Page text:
Scott was convicted of the felony murder of Thornton and was sentenced to life imprisonment. He also was convicted of criminal possession of explosives and conspiracy to commit arson, for which he was sentenced to terms of years. Thornton and Scott acquired or constructed an explosive device, and were in immediate pursuit of a plan to detonate that device for the purpose of destroying public property, in the course of which the device exploded, killing Thornton.
1. OCGA 16-5-1
(c) (Code Ann. 26-1101) provides that: "A person . . . commits the offense of murder when, in the commission of a felony, he causes the death of another human being irrespective of malice."
Although the exact cause of the explosion is not known, it is clear beyond quarrel that Thornton's death was caused by the common actions of himself and of Scott in acquiring or building and transporting the device with the intention of detonating it for felonious purposes. As such, Scott's conduct comes squarely within the language of the statute.
This case is easily distinguished from State v. Crane, 247 Ga. 779 (279 SE2d 695) (1981)
, in which this Court held that the felony murder statute is inapplicable to homicide of one of the parties to the underlying felony by the intended victim of that felony; and from Hill v. State, 250 Ga. 277 (295 SE2d 518) (1982)
, in which an innocent bystander was killed by a projectile fired by a police officer, who was returning the fire of the defendant -- because in neither Crane nor in Hill was the homicide committed by either the defendant, or "by someone acting in concert with him." 250 Ga. at 280, fn. 2. In the present case, the death of Thornton resulted from conduct of Scott and Thornton who were acting in concert with the felonious purpose of destroying public property by use of an explosive device.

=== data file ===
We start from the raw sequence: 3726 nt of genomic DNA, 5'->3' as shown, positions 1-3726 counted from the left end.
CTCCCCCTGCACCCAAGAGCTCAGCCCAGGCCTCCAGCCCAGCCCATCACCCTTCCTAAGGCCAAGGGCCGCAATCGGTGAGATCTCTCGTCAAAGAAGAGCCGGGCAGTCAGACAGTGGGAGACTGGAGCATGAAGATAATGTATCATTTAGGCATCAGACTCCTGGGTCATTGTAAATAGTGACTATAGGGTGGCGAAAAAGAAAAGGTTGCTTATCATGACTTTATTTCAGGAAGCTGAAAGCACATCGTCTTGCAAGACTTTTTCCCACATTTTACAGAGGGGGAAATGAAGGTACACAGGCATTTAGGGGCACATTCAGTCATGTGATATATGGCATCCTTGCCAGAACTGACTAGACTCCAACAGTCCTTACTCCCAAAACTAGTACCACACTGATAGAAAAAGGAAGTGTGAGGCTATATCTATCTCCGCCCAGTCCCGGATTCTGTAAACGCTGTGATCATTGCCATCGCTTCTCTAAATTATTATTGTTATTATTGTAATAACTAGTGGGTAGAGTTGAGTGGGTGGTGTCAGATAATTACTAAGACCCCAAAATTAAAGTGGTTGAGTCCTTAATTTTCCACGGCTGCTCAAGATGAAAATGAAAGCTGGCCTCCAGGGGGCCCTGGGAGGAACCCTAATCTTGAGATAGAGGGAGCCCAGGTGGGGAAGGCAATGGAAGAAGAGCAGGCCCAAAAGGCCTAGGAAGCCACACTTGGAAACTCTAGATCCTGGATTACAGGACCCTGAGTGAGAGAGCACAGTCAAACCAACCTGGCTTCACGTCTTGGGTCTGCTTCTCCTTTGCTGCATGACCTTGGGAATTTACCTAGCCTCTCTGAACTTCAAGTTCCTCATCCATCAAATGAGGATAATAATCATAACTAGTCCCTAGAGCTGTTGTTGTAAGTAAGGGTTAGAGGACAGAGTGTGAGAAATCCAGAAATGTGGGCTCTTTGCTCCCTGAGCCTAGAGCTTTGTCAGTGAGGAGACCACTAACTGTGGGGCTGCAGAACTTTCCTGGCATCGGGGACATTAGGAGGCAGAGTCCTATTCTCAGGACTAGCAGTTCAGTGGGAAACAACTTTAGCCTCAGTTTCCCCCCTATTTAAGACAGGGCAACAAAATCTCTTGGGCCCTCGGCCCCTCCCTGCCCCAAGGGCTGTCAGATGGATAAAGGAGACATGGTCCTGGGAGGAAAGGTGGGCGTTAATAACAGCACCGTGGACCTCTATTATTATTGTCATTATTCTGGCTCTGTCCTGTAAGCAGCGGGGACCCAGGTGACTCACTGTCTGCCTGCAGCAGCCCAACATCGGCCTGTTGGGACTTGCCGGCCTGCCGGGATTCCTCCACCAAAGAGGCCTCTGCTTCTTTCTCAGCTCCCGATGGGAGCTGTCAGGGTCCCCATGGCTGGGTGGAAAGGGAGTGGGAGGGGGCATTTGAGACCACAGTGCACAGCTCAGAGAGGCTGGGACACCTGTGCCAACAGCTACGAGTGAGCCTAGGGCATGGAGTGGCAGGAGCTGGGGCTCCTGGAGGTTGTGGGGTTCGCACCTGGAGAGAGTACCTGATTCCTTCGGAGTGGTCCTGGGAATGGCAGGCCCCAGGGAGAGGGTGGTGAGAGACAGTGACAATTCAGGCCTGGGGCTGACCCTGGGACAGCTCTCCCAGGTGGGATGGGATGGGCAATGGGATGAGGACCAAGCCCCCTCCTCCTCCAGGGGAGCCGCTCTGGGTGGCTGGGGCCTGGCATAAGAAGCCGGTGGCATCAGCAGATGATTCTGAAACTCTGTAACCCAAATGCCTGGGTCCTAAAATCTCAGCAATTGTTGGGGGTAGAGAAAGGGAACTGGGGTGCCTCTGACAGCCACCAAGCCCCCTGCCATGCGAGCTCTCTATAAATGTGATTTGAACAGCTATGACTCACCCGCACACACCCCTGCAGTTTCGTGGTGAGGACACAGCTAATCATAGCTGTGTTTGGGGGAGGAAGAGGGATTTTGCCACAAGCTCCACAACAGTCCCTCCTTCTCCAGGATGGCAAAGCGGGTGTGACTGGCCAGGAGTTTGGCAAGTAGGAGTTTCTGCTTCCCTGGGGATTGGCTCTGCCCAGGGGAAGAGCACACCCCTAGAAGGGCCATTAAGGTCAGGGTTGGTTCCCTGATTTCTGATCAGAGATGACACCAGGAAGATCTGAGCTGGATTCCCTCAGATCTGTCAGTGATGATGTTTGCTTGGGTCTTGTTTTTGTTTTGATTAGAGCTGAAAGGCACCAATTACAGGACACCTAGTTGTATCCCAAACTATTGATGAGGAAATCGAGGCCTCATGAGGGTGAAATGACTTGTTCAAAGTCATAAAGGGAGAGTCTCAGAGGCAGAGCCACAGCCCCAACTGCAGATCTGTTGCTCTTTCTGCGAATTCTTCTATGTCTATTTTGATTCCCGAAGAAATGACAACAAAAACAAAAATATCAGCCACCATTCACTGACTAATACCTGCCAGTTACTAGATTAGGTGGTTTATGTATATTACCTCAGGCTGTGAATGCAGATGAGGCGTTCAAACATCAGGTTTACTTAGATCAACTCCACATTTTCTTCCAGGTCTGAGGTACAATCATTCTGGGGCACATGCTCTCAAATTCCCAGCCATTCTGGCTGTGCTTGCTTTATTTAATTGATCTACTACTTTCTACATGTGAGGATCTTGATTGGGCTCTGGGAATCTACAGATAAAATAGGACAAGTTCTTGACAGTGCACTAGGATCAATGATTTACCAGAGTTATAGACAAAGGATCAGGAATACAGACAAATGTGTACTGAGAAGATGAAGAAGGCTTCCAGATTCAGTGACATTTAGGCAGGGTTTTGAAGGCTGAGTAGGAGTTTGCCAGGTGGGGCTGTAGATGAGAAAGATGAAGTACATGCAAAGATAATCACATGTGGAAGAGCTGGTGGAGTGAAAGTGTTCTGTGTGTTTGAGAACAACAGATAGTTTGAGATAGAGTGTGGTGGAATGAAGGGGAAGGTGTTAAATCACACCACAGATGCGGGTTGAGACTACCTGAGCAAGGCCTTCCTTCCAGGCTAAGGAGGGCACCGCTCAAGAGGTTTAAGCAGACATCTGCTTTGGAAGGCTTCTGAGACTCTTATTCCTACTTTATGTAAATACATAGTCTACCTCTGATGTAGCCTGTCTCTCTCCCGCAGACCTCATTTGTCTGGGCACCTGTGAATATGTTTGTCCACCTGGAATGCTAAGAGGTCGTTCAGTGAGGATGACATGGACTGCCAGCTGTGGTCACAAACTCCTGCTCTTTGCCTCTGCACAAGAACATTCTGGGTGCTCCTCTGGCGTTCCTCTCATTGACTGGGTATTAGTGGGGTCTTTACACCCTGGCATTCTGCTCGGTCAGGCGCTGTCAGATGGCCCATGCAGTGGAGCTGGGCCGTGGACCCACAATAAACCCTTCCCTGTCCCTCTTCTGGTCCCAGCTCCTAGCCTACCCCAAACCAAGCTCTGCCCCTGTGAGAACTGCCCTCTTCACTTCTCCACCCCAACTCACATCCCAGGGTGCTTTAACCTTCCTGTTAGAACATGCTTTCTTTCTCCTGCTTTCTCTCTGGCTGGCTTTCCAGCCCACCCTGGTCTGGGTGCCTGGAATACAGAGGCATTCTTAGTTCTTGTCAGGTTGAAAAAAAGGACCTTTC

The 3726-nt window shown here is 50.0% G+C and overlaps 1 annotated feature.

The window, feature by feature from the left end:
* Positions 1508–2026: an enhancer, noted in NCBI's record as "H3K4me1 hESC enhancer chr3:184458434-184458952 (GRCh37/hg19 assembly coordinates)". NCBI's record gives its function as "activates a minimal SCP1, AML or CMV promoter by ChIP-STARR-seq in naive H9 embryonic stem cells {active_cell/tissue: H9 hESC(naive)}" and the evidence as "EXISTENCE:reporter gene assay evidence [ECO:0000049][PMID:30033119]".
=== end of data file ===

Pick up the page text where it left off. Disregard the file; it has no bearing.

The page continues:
2. Scott's convictions for criminal possession of explosives and conspiracy to commit arson must be set aside, as these offenses were alleged in the indictment as the underlying felonies supporting the felony murder count of the indictment. Compare, Satterfield v. State, 248 Ga. 538
, 540 (285 SE2d 3
) (1981), with Atkins v. Hopper, 234 Ga. 330 (3) (216 SE2d 89) (1975)
3. The remaining enumeration of error relative to the charge of the court is without merit in light of the ruling in Division Two.
Gary C. Christy, District Attorney, Michael J. Bowers, Attorney General, J. Michael Davis, for appellee.